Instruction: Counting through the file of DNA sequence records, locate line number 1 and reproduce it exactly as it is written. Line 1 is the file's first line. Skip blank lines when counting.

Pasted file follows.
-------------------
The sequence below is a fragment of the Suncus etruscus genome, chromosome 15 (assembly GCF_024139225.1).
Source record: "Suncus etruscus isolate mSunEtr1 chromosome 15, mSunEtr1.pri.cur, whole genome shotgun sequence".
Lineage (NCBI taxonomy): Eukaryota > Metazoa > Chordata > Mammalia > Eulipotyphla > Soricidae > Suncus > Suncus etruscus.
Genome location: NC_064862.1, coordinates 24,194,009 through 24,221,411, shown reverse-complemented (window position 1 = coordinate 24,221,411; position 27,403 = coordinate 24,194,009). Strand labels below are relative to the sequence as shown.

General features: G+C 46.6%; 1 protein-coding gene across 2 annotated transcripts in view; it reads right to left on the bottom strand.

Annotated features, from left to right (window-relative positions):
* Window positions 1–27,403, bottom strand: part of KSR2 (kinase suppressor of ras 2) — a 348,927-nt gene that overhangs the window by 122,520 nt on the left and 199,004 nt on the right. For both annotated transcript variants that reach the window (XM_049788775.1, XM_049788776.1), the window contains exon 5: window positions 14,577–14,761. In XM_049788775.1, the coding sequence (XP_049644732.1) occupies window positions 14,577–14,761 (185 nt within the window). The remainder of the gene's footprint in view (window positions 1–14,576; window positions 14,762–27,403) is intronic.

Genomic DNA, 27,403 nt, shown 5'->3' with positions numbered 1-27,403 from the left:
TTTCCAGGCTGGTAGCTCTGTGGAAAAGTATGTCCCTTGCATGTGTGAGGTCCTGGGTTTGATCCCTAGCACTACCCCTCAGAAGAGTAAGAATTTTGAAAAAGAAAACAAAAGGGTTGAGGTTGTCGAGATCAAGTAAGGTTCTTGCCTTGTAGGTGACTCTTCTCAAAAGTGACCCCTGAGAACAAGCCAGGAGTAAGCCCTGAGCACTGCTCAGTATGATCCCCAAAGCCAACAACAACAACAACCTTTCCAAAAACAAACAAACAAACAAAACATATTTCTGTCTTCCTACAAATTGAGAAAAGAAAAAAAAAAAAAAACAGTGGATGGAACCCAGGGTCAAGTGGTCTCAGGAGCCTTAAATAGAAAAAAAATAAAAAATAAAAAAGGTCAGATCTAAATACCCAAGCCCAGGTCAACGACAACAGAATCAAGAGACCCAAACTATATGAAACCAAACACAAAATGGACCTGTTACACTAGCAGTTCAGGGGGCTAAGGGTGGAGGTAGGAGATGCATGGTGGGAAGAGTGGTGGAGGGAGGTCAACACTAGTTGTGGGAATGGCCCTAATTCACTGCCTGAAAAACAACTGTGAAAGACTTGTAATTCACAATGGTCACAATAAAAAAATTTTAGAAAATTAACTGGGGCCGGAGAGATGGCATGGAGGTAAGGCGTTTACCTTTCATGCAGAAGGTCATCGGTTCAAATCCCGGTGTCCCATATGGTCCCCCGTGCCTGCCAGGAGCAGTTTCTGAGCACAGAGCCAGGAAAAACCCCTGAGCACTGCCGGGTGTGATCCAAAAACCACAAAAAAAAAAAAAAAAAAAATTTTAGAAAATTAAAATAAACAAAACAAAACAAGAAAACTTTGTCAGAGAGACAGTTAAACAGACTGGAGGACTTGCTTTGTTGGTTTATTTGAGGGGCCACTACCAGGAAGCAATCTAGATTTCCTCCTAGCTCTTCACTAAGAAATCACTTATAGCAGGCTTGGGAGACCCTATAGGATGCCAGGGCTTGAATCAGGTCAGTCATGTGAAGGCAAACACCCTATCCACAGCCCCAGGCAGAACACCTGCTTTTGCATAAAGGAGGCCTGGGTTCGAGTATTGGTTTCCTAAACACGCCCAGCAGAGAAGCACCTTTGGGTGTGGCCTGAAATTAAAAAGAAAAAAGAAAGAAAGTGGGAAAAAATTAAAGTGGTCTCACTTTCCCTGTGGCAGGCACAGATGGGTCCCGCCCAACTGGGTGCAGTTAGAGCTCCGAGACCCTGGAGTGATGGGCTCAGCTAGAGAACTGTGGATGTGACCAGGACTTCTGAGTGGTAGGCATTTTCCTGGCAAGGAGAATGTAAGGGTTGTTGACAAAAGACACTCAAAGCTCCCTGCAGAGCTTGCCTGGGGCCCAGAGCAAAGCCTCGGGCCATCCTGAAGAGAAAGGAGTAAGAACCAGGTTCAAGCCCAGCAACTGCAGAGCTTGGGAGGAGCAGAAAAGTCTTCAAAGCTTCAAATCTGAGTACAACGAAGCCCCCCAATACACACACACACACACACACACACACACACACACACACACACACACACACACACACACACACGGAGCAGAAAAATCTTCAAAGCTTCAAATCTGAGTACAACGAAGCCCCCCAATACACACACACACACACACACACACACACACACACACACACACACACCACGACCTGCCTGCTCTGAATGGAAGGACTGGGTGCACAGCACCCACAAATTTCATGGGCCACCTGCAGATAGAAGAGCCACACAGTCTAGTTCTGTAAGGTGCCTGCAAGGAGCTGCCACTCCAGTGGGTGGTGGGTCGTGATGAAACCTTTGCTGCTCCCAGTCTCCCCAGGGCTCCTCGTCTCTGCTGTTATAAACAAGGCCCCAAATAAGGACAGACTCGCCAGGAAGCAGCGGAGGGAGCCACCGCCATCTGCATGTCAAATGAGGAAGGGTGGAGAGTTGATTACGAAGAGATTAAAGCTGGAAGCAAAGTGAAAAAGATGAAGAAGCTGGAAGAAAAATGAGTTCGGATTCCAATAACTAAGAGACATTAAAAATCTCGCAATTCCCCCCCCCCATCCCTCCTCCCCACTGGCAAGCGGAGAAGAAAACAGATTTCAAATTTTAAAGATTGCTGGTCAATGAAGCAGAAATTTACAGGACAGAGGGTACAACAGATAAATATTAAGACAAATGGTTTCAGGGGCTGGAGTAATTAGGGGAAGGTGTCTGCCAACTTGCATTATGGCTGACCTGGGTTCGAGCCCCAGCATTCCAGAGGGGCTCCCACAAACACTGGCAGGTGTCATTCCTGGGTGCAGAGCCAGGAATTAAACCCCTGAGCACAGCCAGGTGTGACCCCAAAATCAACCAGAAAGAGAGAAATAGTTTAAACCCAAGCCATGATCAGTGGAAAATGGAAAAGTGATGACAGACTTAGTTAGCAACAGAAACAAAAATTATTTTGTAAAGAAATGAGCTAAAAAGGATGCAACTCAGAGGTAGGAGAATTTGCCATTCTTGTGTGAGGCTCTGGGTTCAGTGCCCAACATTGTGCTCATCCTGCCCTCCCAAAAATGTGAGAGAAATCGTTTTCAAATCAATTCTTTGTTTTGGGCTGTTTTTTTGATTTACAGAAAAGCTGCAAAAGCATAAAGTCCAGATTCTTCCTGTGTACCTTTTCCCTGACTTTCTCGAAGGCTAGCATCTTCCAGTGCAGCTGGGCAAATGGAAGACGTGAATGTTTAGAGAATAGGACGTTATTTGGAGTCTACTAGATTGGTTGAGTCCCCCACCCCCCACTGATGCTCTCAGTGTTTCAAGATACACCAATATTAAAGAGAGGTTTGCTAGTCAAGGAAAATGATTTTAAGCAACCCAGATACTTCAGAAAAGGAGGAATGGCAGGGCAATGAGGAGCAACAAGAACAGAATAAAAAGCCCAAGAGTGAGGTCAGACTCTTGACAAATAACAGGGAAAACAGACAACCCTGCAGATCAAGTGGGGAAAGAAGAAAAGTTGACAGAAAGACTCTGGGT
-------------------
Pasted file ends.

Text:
The sequence below is a fragment of the Suncus etruscus genome, chromosome 15 (assembly GCF_024139225.1).